Monetizing–don’t you love taking a noun and making it into a verb? I call it “verbizing.” In a few years you’ll find “verbize” in Websters and you can say you heard it here first.
I had never heard of “monetizing” until a few months ago. When monetizing refers to a blog that usually means advertizing. So, monetizing means creating revenue (which I call “monet“).
No, I’m not planning on adding ads to my site any time soon. (Why not? I don’t know how.) Apparently smart phone users sometimes see ads when visiting my site. These ads come from WordPress and no revenue for them comes to me. I’m sorry about that. (Sorry that none comes to me, not sorry that you have to put up with them).
You may not have noticed but back in February I attempted to start monetizing. This is how it works. I’m now a member of Amazon Associates and if you click on a link from my website (or even an image of a book cover) and go to Amazon and purchase something (purchasing is key here, not just clicking), I get a tiny little “monet“.
For the first couple months of monetizing, absolutely zero monet accrued to my account. But eventually, something magical happened. A few weeks ago, one of you mysterious blog readers clicked on one of the book links and then made a purchase. After the 3 items were shipped, I finally had a monet credit ($1.06–I don’t want to calculate the hourly wage, I’ll get depressed). To whomever you are, purchaser #1, I thank you.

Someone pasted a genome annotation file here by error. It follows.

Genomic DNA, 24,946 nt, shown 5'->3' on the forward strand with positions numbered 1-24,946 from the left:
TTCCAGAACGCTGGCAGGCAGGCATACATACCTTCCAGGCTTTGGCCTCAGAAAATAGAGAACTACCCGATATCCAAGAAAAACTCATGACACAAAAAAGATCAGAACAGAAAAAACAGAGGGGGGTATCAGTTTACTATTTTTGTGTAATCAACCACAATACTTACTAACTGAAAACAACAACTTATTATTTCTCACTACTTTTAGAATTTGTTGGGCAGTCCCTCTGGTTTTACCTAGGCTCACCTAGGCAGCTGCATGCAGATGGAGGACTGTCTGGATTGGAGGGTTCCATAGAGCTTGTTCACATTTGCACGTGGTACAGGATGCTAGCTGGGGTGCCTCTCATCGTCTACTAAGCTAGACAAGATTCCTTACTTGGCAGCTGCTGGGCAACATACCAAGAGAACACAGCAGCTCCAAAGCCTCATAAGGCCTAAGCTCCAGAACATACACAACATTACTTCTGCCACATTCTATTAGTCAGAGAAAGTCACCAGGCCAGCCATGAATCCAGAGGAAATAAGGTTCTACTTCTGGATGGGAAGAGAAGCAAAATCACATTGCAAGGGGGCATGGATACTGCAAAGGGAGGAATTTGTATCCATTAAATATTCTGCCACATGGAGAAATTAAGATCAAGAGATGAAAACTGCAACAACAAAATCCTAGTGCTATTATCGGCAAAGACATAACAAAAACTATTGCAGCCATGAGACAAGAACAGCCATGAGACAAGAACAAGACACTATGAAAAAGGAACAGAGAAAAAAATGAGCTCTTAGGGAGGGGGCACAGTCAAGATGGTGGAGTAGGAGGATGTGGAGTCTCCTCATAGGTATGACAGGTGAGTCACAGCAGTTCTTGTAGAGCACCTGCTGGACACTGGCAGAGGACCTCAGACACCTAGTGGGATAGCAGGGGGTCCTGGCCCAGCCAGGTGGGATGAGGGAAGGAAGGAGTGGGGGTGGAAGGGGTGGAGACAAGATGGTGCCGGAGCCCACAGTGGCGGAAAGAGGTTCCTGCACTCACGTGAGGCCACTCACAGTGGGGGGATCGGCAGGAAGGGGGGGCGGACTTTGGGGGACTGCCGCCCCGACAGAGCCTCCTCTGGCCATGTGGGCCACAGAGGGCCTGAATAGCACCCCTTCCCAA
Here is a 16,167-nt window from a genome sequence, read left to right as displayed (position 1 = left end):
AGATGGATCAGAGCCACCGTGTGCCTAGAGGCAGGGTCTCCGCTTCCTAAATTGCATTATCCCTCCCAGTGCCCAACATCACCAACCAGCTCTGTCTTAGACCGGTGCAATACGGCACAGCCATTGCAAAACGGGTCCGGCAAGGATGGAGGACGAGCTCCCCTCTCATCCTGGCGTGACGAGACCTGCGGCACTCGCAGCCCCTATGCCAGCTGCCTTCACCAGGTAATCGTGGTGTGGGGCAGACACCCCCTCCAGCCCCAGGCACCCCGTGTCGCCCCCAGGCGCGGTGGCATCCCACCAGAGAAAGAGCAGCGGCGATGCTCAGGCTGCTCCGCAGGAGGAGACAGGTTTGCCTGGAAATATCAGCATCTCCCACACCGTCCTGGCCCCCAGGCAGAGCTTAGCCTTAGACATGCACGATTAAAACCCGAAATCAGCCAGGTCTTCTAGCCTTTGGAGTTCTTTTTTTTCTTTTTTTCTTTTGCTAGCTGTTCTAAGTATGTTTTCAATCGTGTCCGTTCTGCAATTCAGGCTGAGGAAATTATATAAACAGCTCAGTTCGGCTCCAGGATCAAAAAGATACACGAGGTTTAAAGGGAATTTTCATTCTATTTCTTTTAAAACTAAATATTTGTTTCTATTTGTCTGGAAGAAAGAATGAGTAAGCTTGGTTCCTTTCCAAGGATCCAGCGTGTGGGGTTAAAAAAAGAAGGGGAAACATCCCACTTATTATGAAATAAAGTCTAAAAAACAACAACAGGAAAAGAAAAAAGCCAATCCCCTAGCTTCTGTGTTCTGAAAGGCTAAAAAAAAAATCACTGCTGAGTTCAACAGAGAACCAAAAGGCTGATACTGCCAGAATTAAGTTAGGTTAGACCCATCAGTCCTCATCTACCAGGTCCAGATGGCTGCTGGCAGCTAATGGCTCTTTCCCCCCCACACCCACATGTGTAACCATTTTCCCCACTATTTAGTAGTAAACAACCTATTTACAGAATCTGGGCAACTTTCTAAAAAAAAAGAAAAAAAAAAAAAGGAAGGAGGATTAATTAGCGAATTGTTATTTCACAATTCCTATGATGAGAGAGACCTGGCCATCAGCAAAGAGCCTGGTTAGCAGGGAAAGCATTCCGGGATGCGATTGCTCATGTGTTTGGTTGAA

Why am I telling you this? Just to be honest with you my readers (I call it honestizing– I know it’s an adjective not a noun, but why should nouns get all the fun?). If you don’t like the idea of supporting my website, then don’t ever click and purchase from one of my links to Amazon. On the other hand, if you do like the idea of supporting the site, feel free to click and purchase (you can click here on God Behaving Badly or on the cover image). I always say, honestizing is the best policy.
Do you know any other good examples of verbizing?